Explain the risks of taking a reactive approach – one man dependencies are a massive operational risk for example. Not considering how a solution will scale to meet demand is a reputational risk waiting to happen – run through what if scenarios with your stakeholders to get them to understand why things need to change and/or why investment in internal improvement is crucial. The improvement to IT employee engagement can be a key selling point too – particularly if you have a churn issue in your IT team – ask yourself why people aren’t happy and engaged.

And of course its a balance between getting something out the door quickly which might open up a market opportunity, being engaged with the business and longer term simplicity. You can fall into a trap of being very academic by following architectural frameworks to the letter and getting very theoretical (although a dose of that – i.e. 1-2 determined, principled, purist architects to pull things in a different direction can be healthy for very immature organisations).

One thing I would say is don’t give up on trying to improve – even if its just incremental improvements – maybe to the data models to begin with, introducing a principle, improving documentation, making something more portable or secure (as its generally the non functional requirements like security and scalability that suffer). Think about what the biggest impact will be to the organisation (and in fact what will free up technology team time so you can pick off the next challenge?)

You should reach a tipping point where you can start to deliver things more consistently and with a high level of quality – and then it will then click with everyone else and people will wonder why they didn’t plan more and consider things over a longer time frame before!

Hopefully some food for thought anyway…


September 22, 2011
Filed Under (Architecture and Strategy, Open Source, Technology) by Ollie Cronk on 22-09-2011

This is an article I have been stewing on for a while and having recently changed from a consultancy largely working on public sector IT projects back to a private sector IT department its given me several different view points.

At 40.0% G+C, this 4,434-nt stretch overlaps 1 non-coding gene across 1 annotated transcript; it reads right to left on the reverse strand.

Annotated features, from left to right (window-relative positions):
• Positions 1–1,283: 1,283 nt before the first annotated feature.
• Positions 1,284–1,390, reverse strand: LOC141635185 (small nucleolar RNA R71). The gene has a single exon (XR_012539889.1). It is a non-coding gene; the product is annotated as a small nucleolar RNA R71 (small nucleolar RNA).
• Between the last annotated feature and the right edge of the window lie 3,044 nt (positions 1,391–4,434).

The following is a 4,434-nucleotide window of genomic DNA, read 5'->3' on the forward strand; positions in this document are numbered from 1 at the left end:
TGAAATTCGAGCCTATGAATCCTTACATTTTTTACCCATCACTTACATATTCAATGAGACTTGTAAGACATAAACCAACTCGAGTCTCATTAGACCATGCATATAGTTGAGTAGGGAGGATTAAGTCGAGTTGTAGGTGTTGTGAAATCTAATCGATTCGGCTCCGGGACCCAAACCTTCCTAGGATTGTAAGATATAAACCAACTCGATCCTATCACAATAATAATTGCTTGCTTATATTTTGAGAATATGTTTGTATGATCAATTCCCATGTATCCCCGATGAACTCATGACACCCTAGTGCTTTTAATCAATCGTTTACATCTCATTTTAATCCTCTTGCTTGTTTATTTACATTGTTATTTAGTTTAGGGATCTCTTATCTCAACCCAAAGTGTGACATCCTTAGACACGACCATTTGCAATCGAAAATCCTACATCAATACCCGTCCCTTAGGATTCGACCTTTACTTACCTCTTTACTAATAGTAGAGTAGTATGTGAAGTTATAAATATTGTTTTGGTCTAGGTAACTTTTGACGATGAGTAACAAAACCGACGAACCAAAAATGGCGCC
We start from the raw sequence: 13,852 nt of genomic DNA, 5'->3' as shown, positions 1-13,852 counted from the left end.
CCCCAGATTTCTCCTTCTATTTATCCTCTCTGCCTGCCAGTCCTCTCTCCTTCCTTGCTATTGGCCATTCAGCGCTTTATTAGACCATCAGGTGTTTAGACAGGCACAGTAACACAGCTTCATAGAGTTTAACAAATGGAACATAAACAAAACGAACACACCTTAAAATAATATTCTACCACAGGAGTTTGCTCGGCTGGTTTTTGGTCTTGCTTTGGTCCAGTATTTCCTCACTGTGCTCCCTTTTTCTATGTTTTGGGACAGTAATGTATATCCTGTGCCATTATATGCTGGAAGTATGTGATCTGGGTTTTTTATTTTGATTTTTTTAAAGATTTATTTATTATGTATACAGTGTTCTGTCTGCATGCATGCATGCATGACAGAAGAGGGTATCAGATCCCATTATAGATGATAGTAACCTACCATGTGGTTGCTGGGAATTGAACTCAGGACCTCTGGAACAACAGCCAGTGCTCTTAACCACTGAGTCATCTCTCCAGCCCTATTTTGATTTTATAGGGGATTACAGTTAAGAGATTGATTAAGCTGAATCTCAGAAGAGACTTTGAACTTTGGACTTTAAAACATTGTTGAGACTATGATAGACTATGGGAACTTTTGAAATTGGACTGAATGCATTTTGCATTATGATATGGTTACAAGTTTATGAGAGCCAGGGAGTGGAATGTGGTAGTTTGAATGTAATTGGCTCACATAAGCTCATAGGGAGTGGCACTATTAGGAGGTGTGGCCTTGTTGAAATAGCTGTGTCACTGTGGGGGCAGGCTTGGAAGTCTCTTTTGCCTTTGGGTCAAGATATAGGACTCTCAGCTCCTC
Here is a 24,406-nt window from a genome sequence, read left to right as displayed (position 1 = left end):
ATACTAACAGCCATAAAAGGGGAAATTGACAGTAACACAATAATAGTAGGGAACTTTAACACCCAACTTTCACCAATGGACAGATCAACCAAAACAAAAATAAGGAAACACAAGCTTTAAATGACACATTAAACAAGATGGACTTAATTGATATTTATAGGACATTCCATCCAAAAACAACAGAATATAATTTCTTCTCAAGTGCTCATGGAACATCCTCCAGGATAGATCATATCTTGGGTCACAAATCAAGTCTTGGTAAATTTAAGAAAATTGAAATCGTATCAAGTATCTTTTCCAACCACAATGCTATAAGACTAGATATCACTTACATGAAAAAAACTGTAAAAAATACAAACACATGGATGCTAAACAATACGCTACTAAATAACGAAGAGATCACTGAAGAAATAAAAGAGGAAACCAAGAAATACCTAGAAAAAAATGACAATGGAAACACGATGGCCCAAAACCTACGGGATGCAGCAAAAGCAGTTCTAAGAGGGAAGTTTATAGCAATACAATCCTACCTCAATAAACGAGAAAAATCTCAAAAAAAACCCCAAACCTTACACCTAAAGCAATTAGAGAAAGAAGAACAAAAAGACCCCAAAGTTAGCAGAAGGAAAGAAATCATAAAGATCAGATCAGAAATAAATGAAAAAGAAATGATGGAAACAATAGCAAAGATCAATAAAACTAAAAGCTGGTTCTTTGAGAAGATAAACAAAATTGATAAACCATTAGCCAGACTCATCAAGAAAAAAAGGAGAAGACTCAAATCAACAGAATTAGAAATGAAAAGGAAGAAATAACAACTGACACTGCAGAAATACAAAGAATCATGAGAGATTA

I also recently attended the excellent Zapthink SOA and Cloud course in Amsterdam – so I am now a Licensed/Certified Zapthink Architect!

Zapthink course in Amsterdam

Zapthink course (creating a SOA implementation roadmap), my colleague Martin is on the left. FB have changed their access to photos outside FB so this no longer works 🙁

Time for a change?

In the continued difficult financial climate will organisations continue to have the appetite and budget to  invest in large scale greenfield COTS (Commercial Off the Shelf) IT projects and licensing? e.g. Large scale commercial enterprise systems such as ERP? And what’s the next success for Open Source Software (OSS)?

Is the future a more incrementally / agile delivered open source, best of breed systems? Rather than big monolithic, generic packaged software that does everything ok but doesn’t excel at much if anything. And worst of all, often requiring the business to change its processes to fit the software. Of course the lines between commercial software and Open Source are becoming more blurry – with “Commercial Open Source” (in other words commercially backed and supported).

I am thinking here of solutions that are developed on Open Standards / common platforms (eg J2EE) using common / standards based middleware and the XML family of technologies  to connect them together. Of course there is a risk that if you pick and choose lots of niche software that serves its job well then you can end up with a big mess of spaghetti integration and duplication. But that is where effective Architecture, standards and Governance comes in; to keep things on the right track and aligned with business priorities.

Certainly the agile (iterative) methodology seems to be taking hold in larger companies, although waterfall still seems to be favoured in government – due to the perception that it will result in a fixed cost.  Unfortunately too often it doesn’t deliver successful results as its too rigid, ends up costing far more through cunning use by the vendor of change control and depending on the project the initial build can be as little as 10% of the total costs in any case.

What about the cloud? Isn’t that supposed to reduce costs…